Dynamic Classifier Selection algorithms generally involve partitioning the input feature space in some way and assigning specific models to be responsible for making predictions for each partition. There are a variety of different DCS algorithms and research efforts are mainly focused on how to evaluate and assign classifiers to specific regions of the input space.

After training multiple individual learners, DCS dynamically selects one learner for each test instance. […] DCS makes predictions by using one individual learner.

— Page 93, Ensemble Methods: Foundations and Algorithms, 2012.

An early and popular approach involves first fitting a small, diverse set of classification models on the training dataset. When a prediction is required, first a k-nearest neighbor (kNN) algorithm is used to find the k most similar examples from the training dataset that match the example. Each previously fit classifier in the model is then evaluated on the neighbor of k training examples and the classifier that performs the best is selected to make a prediction for the new example.

This approach is referred to as “Dynamic Classifier Selection Local Accuracy” or DCS-LA for short and was described by Kevin Woods, et al. in their 1997 paper titled “Combination Of Multiple Classifiers Using Local Accuracy Estimates.”

The basic idea is to estimate each classifier’s accuracy in local region of feature space surrounding an unknown test sample, and then use the decision of the most locally accurate classifier.

Combination of multiple classifiers using local accuracy estimates, 1997.

The authors describe two approaches for selecting a single classifier model to make a prediction for a given input example, they are:

  • Local Accuracy, often referred to as LA or Overall Local Accuracy (OLA).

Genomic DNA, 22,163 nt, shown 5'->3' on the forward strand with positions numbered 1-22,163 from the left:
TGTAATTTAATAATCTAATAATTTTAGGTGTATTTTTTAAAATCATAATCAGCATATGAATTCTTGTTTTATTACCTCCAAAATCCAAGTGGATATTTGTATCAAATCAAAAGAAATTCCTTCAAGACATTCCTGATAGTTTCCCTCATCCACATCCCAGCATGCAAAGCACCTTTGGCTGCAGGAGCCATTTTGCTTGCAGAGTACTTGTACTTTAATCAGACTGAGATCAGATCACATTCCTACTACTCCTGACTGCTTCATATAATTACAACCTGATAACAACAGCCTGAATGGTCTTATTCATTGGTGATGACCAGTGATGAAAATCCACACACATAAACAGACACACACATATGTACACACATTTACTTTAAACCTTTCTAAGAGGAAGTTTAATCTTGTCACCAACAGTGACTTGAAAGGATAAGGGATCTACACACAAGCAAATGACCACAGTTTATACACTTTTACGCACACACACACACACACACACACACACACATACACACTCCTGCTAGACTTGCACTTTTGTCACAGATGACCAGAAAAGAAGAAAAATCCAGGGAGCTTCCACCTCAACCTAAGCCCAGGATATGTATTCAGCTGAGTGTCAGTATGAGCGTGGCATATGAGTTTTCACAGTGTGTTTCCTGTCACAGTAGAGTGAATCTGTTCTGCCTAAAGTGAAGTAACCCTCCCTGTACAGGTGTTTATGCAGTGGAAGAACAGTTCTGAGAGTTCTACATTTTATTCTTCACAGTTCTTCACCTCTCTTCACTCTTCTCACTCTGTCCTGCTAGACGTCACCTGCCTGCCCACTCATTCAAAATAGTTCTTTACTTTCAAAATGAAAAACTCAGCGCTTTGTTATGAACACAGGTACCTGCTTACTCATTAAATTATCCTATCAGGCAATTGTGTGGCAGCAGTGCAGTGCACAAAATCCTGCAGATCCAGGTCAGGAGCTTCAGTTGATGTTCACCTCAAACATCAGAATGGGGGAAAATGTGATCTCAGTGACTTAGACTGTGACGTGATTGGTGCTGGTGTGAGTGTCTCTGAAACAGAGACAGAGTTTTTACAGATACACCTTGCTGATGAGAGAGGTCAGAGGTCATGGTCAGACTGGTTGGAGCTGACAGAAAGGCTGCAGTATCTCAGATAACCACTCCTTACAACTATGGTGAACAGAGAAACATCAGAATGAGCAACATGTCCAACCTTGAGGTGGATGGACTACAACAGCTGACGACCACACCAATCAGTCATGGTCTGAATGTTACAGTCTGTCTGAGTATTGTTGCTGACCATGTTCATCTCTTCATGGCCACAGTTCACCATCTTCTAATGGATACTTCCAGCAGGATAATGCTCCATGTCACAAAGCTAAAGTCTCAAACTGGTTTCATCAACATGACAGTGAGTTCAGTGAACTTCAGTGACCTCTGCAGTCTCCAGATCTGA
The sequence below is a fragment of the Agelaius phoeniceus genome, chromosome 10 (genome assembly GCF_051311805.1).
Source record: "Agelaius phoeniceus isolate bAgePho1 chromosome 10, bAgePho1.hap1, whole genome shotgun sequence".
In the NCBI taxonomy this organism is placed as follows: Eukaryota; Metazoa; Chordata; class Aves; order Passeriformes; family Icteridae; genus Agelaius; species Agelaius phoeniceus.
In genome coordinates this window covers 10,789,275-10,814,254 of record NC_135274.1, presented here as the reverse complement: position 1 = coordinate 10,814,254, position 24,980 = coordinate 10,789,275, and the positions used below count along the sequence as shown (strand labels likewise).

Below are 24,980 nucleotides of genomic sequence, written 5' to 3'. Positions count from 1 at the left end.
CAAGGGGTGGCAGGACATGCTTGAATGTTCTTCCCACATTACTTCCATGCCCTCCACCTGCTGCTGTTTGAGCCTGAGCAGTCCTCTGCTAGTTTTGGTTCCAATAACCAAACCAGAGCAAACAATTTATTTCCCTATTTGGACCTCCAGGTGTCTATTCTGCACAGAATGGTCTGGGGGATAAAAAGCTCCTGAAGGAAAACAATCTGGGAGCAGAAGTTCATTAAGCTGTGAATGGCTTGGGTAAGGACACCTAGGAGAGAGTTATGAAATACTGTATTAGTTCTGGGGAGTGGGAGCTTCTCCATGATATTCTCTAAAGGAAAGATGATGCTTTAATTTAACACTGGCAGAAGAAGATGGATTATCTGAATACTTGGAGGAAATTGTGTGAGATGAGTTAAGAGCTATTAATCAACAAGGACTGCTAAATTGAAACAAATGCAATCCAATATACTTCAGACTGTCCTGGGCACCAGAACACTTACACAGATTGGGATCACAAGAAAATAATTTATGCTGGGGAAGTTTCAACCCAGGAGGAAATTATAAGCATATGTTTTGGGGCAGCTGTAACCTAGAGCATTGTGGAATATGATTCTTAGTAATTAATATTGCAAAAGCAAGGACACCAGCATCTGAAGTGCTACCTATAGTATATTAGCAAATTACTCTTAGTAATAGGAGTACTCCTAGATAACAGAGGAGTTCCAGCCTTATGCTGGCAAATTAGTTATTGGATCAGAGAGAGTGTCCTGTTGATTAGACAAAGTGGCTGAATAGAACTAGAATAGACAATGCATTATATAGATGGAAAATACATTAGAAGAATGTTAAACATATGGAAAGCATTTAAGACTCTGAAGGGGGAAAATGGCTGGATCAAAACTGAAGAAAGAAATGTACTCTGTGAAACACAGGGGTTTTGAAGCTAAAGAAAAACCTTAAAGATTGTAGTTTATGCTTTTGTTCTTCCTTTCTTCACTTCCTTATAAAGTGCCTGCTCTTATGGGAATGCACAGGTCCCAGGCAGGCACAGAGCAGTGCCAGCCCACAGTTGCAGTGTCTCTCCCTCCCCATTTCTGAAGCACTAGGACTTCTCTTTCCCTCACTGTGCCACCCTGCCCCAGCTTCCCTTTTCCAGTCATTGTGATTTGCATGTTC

• Class Accuracy, often referred to as CA or Local Class Accuracy (LCA).

Local Accuracy (OLA) involves evaluating the classification accuracy of each model on the neighborhood of k training examples. The model that performs the best in this neighborhood is then selected to make a prediction for the new example.

The OLA of each classifier is computed as the percentage of the correct recognition of the samples in the local region.

Dynamic Selection Of Classifiers—a Comprehensive Review, 2014.

Class Accuracy (LCA) involves using each model to make a prediction for the new example and noting the class that was predicted. Then, the accuracy of each model on the neighbor of k training examples is evaluated and the model that has the best skill for the class that it predicted on the new example is selected and its prediction returned.

The LCA is estimated for each base classifier as the percentage of correct classifications within the local region, but considering only those examples where the classifier has given the same class as the one it gives for the unknown pattern.

Dynamic Selection Of Classifiers—a Comprehensive Review, 2014.

In both cases, if all fit models make the same prediction for a new input example, then the prediction is returned directly.

Now that we are familiar with DCS and the DCS-LA algorithm, let’s look at how we can use it on our own classification predictive modeling projects.

Dynamic Classifier Selection With Scikit-Learn